Before anyone gets accusatory, let me be the first to admit that I’m more vocal about my love of red wine over just about everything else. However, this doesn’t mean a girl can’t kick back on a Saturday and enjoy an afternoon of taste-testing local craft beer, amiright? Let it be known that the wino could have formerly been known as the beero (?), thanks to my beer-only policy in my early drinking years. Alas, after a semester in France, I fell hard for red wine and rarely ever look back.
But, I do want to go on the record saying that I like beer. I like it very much.
If you follow all things Lazy Travelers (which, les’ be honest, you should be), you may know our friends over at Urban Oyster. We joined the New York City tour company last winter for a walking tour of Brooklyn-based beer destinations, which solidified my love for Brooklyn Brewery. When Urban Oyster told me that they expanded their beer tour to span multiple boroughs, I couldn’t wait to try out some new NYC beer hotspots. And, the super amazing cherry on top: they drive you from place to place.
Done aaaand done.
Paulaner Brauhaus New York City
New York, NY 10002
As the first stop on our afternoon tour, we spent a few minutes with Urban Oyster co-founder David Naczyzcz learning the basics of brewing (of which I remember approximately 0%), and then Paulaner master brewer Andreas Heidenreich gave us a quick tour of the brewing equipment. My very amateur take away was that the equipment was impressive and Germans know to make really good, really simple beer.
Over a lunch of brats, sauerkraut, and soft pretzels, David told me that part of the Lower East Side was once nicknamed Kleindeutschland, due to the predominantly German immigrant population in the early 19th century. The neighborhood’s historic German roots made it the ideal location for Paulaner to open its first North American Brauhaus in late 2013.
Paulaner is, by far, the biggest and oldest brewery we visited on the tour. Brewing in Germany since 1634, Paulaner abides by the Purity Law of 1516, which means that only barley, hops, water and yeast may be used to brew beer, making its variety of brews and the array of tastes even more impressive.
- Munich Lager
- Winter Beer
Other Half Brewing
195 Centre Street
Brooklyn, NY 11231
You know when you’re invited to a party and the minute you walk in you realize you’re just not cool enough to hang? Other Half Brewing is kind of like that.
The super hip Brooklyn brewery isn’t open to the public yet, but thanks to Urban Oyster, we had a chance to tour the brewery and tasting room and speak with founders Sam and Matt. The two originally met years ago when they worked at another New York City brewery, Green Point Beer Works, and have spent the last two years building a company of their own. Both the tasting and brewing rooms are evidence of the complete dedication of Other Half’s founders, with personal handmade touches from the ground up.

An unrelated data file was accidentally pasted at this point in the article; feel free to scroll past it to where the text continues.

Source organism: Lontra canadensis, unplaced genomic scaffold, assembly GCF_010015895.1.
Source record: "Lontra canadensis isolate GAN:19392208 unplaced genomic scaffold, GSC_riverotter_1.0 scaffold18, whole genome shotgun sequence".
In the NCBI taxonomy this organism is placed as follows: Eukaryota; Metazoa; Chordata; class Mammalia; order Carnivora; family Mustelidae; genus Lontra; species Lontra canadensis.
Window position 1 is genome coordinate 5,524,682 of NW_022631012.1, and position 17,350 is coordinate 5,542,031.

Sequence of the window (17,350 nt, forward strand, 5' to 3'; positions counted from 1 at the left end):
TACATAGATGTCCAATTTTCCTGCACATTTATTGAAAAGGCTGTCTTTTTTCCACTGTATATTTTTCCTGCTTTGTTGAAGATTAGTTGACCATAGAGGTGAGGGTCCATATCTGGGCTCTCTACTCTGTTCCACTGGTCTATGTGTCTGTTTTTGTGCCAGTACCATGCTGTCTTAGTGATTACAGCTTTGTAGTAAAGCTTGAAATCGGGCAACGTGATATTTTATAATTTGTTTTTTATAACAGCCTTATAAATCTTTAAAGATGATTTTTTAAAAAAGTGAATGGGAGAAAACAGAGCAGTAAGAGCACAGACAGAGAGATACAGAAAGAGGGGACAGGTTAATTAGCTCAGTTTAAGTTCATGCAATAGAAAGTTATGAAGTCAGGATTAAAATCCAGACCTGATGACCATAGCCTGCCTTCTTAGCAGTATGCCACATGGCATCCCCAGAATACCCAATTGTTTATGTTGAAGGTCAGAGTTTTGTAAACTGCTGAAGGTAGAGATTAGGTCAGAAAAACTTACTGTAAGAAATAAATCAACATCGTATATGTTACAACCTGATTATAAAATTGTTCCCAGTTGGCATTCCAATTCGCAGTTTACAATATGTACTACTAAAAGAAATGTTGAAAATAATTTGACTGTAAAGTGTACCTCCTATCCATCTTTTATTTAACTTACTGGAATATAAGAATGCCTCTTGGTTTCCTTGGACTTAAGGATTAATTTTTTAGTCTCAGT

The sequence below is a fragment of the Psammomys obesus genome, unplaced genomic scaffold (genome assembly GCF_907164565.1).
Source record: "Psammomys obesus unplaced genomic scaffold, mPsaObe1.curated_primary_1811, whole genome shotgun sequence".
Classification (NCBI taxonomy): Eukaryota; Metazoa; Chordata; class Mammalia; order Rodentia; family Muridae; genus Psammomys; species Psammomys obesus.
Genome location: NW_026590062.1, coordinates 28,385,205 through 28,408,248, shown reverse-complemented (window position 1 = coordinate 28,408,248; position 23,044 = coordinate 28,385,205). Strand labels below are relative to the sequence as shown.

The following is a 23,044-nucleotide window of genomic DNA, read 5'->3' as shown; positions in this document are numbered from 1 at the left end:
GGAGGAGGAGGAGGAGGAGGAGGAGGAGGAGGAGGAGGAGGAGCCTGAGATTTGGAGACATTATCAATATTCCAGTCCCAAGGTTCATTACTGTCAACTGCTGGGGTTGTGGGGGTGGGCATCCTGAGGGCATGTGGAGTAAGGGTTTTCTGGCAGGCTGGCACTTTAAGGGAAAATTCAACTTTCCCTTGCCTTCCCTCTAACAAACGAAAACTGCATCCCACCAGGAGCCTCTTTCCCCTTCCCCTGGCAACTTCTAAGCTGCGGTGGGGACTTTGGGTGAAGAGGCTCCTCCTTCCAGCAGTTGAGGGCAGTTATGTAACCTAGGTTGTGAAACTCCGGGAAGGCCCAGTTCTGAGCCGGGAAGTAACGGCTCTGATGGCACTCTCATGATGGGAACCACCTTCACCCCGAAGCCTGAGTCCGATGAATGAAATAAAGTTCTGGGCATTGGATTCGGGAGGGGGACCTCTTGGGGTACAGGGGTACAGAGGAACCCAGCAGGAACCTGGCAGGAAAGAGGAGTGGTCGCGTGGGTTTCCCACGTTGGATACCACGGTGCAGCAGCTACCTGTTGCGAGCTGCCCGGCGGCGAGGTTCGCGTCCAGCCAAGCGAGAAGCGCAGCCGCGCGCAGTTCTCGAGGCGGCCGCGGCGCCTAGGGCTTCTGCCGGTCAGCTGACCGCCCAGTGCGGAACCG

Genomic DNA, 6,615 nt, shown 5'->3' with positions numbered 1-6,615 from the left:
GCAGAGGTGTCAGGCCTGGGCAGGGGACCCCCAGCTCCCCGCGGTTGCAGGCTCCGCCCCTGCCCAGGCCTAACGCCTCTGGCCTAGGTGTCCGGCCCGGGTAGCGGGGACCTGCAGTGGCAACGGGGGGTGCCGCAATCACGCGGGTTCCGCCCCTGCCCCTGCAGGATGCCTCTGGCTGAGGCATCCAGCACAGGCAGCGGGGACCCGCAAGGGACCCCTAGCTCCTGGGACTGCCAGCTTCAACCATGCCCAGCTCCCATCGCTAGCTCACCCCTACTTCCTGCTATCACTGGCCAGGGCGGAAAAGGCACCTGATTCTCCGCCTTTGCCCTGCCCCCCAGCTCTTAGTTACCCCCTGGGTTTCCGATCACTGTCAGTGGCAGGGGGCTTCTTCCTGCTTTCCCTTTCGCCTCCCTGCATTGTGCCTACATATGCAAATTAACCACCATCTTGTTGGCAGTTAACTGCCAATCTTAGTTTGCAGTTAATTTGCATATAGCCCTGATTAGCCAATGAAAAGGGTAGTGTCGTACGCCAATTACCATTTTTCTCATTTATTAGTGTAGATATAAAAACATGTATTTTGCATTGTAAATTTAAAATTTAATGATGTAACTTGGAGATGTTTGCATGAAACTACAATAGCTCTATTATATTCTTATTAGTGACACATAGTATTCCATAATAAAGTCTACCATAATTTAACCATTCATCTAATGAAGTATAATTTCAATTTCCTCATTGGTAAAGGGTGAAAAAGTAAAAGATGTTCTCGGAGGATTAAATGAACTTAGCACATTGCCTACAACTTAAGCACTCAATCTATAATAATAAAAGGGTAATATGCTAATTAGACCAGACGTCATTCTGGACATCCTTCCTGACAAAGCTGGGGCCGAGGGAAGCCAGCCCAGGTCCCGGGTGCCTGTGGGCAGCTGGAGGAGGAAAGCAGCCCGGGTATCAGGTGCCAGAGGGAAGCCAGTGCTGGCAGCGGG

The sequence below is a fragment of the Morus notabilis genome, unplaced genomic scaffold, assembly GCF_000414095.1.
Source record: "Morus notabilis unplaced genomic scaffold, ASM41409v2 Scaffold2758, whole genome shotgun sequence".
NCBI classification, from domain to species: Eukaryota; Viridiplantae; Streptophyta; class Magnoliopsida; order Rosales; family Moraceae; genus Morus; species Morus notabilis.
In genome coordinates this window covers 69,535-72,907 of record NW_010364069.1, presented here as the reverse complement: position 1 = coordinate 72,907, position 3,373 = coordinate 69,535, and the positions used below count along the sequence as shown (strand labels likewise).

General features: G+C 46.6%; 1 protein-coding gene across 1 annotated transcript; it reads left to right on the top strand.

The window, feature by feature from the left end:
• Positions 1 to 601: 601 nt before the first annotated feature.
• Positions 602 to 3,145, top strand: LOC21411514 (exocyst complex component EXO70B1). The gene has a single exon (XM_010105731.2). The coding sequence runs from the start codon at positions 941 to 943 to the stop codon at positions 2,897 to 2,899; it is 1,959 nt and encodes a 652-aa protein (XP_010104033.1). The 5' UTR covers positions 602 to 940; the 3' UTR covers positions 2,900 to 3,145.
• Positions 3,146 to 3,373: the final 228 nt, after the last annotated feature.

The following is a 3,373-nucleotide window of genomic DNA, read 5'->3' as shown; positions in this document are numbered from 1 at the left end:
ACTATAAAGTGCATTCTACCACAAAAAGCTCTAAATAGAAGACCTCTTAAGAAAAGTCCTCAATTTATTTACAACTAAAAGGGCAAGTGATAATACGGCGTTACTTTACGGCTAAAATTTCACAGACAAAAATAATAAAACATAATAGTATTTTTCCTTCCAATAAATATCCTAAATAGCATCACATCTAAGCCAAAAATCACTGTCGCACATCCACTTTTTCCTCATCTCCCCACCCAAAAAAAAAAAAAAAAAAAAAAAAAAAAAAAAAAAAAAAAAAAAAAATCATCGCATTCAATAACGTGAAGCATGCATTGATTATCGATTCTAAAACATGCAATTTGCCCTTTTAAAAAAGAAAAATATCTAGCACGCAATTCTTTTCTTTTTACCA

A super cool added bonus is that Other Half operates off a farm brewers license, meaning at least 20% of the hops and 20% of all other ingredients must be grown and sourced by New York State farms. Delicious beer and socially conscious? I like.
- Nuggy Num Num IPA (the very last existing keg!)
- Green Diamonds Imperial IPA
- Imperial Stout
Rockaway Brewing Company
46-01 5th Street
Queens, NY 11101
I almost don’t want to admit this, but for the sake of full transparency, I feel like I have to. Up until I visited Rockaway Brewing Company on Saturday, I had never hung out in Queens. FOR THE RECORD, I’m openly and admittedly lazy, and traveling from Manhattan to Queens just isn’t part of my repertoire.
The tiny Rockaway Brewing Company is run by friends and enthusiastic home brewers Ethan and Marcus who got their start brewing in the garages of their summer vacation homes. Though this place is tiny (and I mean TINY), it has a totally friendly neighborhood vibe that keeps people coming back and hanging in the growler room.
- Rockaway ESB
- Old School IPA
- Black Gold Stout
508 Greenwich St
New York, NY 10013
Walking into 508 GastroBrewery, our last stop on the tour, it could have been any small downtown eatery. That is, until brewmaster (and apparently saxophone legend) Chris Cuzme whisked us through the kitchen and down the back stairs into a narrow basement that houses a homemade brewery. Here, Cuzme cranks out an absurd amount of beer, all with adorably clever names.
Unlike the other stops on our tour, 508 GastroBrewery is working relentlessly to pair Cuzme’s beer with menu items created by chef and owner Jennifer Hill. The two have created a unique menu intended to play off Cuzme’s ever changing list of libations.
…too be honest, I can’t remember. We tasted three of Cuzme’s beers, all of which were remarkably different and full of depth and flavor. Have no fear, Chris Cuzme, my dad and I were so intrigued by the food and beer pairings on the menu that we agreed to come back to 508 for dinner next time he’s in town.
One of the great things about Urban Oyster is that they put together tours that you can enjoy regardless of your knowledge of brewing and beer tasting. In our small group, we had people who had published books on local brewing and others who just seemed to be enjoying the ride. Truthfully, my dad and I enjoyed spending the day together tasting new beers and exploring areas of New York that we don’t get too very often, and we didn’t need to go much deeper than that.
For more information on the NYC Brewery Tour or any of the many tours that Urban Oyster offers, make sure to visit their website. Good beer guaranteed.
Thank you to Urban Oyster for hosting me on the inaugural NYC Brewery Tour. The amount of beer consumed in no way hindered my ability to write an impartial review (though I do blame them for the obscene amount of drunk ordering that took place on Seamless later that evening). All opinions are, as always, my own.